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Randomized controlled trial of the efficacy of short-term amitriptyline administration for treatment of acute, nonobstructive, idiopathic lower urinary tract disease in cats

John M. KrugerDepartment of Small Animal Clinical Sciences, College of Veterinary Medicine, Michigan State University, East Lansing, MI 48824.

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Tina S. ConwayDepartment of Small Animal Clinical Sciences, College of Veterinary Medicine, Michigan State University, East Lansing, MI 48824.
Present address is VCA Veterinary Referral Associates, 15021 Dufief Mill Rd, Gaithersburg, MD 20878.

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John B. KaneeneDepartment of Population Medicine, College of Veterinary Medicine, Michigan State University, East Lansing, MI 48824.

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Ruby L. PerryDepartment of Small Animal Clinical Sciences, College of Veterinary Medicine, Michigan State University, East Lansing, MI 48824.

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Elizabeth HagenlockerDepartment of Small Animal Clinical Sciences, College of Veterinary Medicine, Michigan State University, East Lansing, MI 48824.
Present address is The Cat Doctor, 760 E Thousand Oaks Blvd, Thousand Oaks, CA 91360.

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Andrea GolombekDepartment of Small Animal Clinical Sciences, College of Veterinary Medicine, Michigan State University, East Lansing, MI 48824.
Present address is Parkway Small Animal and Exotic Clinic, 36400 Groesbeck Hwy, Clinton Township, MI 48035.

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Jennifer StuhlerDepartment of Small Animal Clinical Sciences, College of Veterinary Medicine, Michigan State University, East Lansing, MI 48824.
Present address is Waverly Animal Hospital, 233 S Waverly Rd, Lansing, MI 48917.

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Abstract

Objective—To determine whether short-term amitriptyline administration would be efficacious in the treatment of acute, nonobstructive, idiopathic lower urinary tract disease in cats.

Design—Randomized controlled trial.

Animals—31 untreated male and female cats with acute, nonobstructive, idiopathic lower urinary tract disease.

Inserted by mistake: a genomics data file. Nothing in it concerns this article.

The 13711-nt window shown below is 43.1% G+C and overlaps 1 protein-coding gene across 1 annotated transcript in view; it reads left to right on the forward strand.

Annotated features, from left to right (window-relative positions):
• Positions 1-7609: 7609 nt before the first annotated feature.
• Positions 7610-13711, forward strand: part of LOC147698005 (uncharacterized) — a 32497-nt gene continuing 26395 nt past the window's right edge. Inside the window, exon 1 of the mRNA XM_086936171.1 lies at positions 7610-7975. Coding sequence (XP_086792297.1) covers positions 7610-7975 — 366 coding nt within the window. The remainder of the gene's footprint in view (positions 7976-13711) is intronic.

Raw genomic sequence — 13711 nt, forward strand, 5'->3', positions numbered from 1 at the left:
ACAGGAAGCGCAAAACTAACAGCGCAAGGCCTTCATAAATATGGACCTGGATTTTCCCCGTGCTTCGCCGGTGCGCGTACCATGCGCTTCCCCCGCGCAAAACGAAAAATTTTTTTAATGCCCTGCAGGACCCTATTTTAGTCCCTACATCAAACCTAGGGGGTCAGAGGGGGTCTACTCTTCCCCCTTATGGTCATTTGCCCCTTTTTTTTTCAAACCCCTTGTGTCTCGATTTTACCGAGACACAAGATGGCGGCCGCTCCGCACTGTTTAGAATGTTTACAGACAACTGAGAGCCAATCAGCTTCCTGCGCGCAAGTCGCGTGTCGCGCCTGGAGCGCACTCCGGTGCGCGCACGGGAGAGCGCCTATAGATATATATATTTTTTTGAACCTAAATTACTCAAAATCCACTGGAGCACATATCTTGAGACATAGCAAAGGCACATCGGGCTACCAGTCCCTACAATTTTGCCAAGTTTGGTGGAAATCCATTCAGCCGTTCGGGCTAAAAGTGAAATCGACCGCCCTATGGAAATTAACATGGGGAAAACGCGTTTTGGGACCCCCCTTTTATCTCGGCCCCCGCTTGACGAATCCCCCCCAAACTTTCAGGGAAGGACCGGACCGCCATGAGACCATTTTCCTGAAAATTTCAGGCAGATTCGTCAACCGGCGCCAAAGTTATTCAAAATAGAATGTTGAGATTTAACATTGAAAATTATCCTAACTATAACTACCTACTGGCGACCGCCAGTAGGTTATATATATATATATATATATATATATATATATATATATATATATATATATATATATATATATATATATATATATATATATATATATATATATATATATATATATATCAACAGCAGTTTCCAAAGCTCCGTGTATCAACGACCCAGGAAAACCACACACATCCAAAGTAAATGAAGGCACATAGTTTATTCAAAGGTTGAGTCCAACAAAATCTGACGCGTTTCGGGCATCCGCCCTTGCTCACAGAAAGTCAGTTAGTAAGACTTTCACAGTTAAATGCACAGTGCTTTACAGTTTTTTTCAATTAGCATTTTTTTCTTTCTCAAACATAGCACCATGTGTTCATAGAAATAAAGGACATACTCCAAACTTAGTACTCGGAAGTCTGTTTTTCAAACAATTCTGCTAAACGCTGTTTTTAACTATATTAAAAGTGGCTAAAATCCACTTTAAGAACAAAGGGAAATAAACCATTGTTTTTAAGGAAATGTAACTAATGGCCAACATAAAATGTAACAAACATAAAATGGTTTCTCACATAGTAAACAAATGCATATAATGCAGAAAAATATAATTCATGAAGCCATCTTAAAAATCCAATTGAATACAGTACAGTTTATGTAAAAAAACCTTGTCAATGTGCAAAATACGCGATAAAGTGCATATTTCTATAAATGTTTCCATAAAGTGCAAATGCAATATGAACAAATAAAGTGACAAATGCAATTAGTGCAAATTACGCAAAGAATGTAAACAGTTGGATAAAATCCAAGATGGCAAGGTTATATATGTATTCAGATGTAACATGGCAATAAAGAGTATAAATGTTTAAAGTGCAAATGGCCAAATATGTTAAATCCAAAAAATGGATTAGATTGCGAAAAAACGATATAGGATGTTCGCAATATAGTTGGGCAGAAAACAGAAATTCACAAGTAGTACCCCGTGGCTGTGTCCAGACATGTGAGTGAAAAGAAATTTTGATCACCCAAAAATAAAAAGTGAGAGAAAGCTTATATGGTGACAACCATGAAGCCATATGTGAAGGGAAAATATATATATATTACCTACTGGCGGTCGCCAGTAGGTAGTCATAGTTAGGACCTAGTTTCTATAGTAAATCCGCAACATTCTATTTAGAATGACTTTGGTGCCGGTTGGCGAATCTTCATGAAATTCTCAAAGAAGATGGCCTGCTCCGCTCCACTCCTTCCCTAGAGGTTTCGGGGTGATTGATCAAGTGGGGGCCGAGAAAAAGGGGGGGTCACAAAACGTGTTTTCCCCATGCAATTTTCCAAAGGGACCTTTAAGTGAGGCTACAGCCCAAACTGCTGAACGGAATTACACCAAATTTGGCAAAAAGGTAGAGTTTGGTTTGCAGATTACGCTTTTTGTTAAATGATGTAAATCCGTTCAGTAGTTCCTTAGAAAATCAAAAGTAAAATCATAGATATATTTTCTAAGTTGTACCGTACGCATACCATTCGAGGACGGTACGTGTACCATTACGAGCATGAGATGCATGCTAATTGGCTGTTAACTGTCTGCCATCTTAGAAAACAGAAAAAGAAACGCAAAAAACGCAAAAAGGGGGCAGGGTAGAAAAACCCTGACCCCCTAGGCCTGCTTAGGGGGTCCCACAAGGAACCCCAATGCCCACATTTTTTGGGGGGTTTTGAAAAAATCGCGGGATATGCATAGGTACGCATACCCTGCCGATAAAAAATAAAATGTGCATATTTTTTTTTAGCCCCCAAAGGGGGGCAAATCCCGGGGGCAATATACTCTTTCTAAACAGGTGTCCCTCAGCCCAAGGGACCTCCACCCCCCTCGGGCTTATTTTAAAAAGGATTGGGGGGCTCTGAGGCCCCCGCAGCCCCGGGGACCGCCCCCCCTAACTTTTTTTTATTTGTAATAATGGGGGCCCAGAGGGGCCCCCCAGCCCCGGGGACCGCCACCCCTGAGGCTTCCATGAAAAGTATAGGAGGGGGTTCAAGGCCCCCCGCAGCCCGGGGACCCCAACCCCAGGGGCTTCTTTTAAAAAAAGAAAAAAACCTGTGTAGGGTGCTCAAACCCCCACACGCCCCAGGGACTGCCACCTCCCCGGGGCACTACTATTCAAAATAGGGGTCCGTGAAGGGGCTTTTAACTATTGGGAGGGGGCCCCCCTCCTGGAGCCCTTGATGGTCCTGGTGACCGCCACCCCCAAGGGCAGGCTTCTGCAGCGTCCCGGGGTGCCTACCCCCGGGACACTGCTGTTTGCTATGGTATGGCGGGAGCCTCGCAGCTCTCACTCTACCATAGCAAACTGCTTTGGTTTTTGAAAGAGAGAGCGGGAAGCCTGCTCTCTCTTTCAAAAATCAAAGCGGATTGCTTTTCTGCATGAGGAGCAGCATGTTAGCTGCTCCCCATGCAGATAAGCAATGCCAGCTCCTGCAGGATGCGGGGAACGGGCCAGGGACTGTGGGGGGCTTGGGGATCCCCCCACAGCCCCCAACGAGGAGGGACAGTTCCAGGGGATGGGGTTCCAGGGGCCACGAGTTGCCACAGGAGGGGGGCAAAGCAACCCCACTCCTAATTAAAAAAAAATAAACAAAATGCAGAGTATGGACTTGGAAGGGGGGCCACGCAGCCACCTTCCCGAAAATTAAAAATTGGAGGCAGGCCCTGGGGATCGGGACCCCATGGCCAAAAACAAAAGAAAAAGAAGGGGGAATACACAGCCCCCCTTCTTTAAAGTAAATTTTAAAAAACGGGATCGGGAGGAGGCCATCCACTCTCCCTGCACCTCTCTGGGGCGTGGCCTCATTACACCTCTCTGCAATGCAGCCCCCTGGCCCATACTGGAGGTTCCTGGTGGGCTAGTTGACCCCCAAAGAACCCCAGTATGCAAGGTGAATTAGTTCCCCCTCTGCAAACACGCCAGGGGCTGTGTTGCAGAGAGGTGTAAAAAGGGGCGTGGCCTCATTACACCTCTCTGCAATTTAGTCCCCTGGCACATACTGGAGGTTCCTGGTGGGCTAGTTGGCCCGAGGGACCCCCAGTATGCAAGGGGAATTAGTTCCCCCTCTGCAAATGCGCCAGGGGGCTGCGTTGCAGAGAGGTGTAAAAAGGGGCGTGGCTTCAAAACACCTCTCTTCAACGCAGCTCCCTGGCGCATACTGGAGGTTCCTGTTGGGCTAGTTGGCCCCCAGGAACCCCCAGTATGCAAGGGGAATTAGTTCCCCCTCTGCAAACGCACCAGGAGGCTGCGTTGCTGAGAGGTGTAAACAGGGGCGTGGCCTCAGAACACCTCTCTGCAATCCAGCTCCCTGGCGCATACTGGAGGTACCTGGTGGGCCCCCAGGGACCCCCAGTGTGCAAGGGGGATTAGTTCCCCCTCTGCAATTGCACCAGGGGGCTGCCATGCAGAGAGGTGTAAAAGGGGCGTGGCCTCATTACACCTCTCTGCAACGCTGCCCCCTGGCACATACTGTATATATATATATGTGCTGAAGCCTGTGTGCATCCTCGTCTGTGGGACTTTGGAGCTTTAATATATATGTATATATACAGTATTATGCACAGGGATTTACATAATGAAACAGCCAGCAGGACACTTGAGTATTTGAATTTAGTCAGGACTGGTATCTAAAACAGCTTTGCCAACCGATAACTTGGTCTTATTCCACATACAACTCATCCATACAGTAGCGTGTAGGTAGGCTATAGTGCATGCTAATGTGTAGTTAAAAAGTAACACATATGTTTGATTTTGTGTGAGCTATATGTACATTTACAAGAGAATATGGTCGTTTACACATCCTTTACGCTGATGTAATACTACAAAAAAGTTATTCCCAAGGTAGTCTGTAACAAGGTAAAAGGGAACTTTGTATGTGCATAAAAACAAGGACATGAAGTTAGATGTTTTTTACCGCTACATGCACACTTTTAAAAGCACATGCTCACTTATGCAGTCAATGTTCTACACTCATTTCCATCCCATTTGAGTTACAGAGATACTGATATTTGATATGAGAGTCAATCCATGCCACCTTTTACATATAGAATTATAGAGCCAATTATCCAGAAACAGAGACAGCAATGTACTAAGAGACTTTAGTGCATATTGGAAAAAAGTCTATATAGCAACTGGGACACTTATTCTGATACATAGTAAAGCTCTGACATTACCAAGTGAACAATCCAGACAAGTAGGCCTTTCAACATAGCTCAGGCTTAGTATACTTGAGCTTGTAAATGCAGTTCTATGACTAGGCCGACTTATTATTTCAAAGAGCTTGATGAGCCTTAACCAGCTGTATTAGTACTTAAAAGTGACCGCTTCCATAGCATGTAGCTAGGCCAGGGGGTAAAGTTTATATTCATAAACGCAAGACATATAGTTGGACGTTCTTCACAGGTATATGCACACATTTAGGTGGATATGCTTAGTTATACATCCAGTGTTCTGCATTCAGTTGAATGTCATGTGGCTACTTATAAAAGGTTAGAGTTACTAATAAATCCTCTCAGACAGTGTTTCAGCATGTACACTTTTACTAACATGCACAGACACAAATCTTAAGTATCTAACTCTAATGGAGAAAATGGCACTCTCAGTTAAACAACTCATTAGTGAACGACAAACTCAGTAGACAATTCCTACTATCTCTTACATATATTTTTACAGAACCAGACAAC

Procedures—Cats were treated with amitriptyline (5 mg/d; n = 16) or a placebo (15) for 7 days and monitored for pollakiuria, hematuria, and adverse events. Cats were reexamined 1 month after treatment, and owners were interviewed by telephone 6, 12, and 24 months after treatment.

Results—2 amitriptyline-treated cats were excluded from analyses because of acquired urinary tract infection. Clinical signs resolved by day 8 in 8 amitriptylinetreated and 10 control cats. There were no apparent differences in likelihood or rate of recovery from pollakiuria or hematuria between groups. Overall, clinical signs recurred significantly faster and more frequently in amitriptyline-treated than control cats. However, after excluding recurrences within 21 days of treatment, risk of recurrence was similar in both groups. Increasing age was significantly associated with increased likelihood and rate of recovery from hematuria and with decreased risk of recurrence of signs.

Conclusions and Clinical Relevance—Results suggest that short-term amitriptyline treatment has no benefit in terms of resolution of pollakiuria and hematuria in cats with idiopathic lower urinary tract disease and may be associated with an increased risk of recurrence. (J Am Vet Med Assoc 2003:222:749–758)

Abstract

Objective—To determine whether short-term amitriptyline administration would be efficacious in the treatment of acute, nonobstructive, idiopathic lower urinary tract disease in cats.

Design—Randomized controlled trial.

Animals—31 untreated male and female cats with acute, nonobstructive, idiopathic lower urinary tract disease.

Procedures—Cats were treated with amitriptyline (5 mg/d; n = 16) or a placebo (15) for 7 days and monitored for pollakiuria, hematuria, and adverse events. Cats were reexamined 1 month after treatment, and owners were interviewed by telephone 6, 12, and 24 months after treatment.

Results—2 amitriptyline-treated cats were excluded from analyses because of acquired urinary tract infection. Clinical signs resolved by day 8 in 8 amitriptylinetreated and 10 control cats. There were no apparent differences in likelihood or rate of recovery from pollakiuria or hematuria between groups. Overall, clinical signs recurred significantly faster and more frequently in amitriptyline-treated than control cats. However, after excluding recurrences within 21 days of treatment, risk of recurrence was similar in both groups. Increasing age was significantly associated with increased likelihood and rate of recovery from hematuria and with decreased risk of recurrence of signs.

Conclusions and Clinical Relevance—Results suggest that short-term amitriptyline treatment has no benefit in terms of resolution of pollakiuria and hematuria in cats with idiopathic lower urinary tract disease and may be associated with an increased risk of recurrence. (J Am Vet Med Assoc 2003:222:749–758)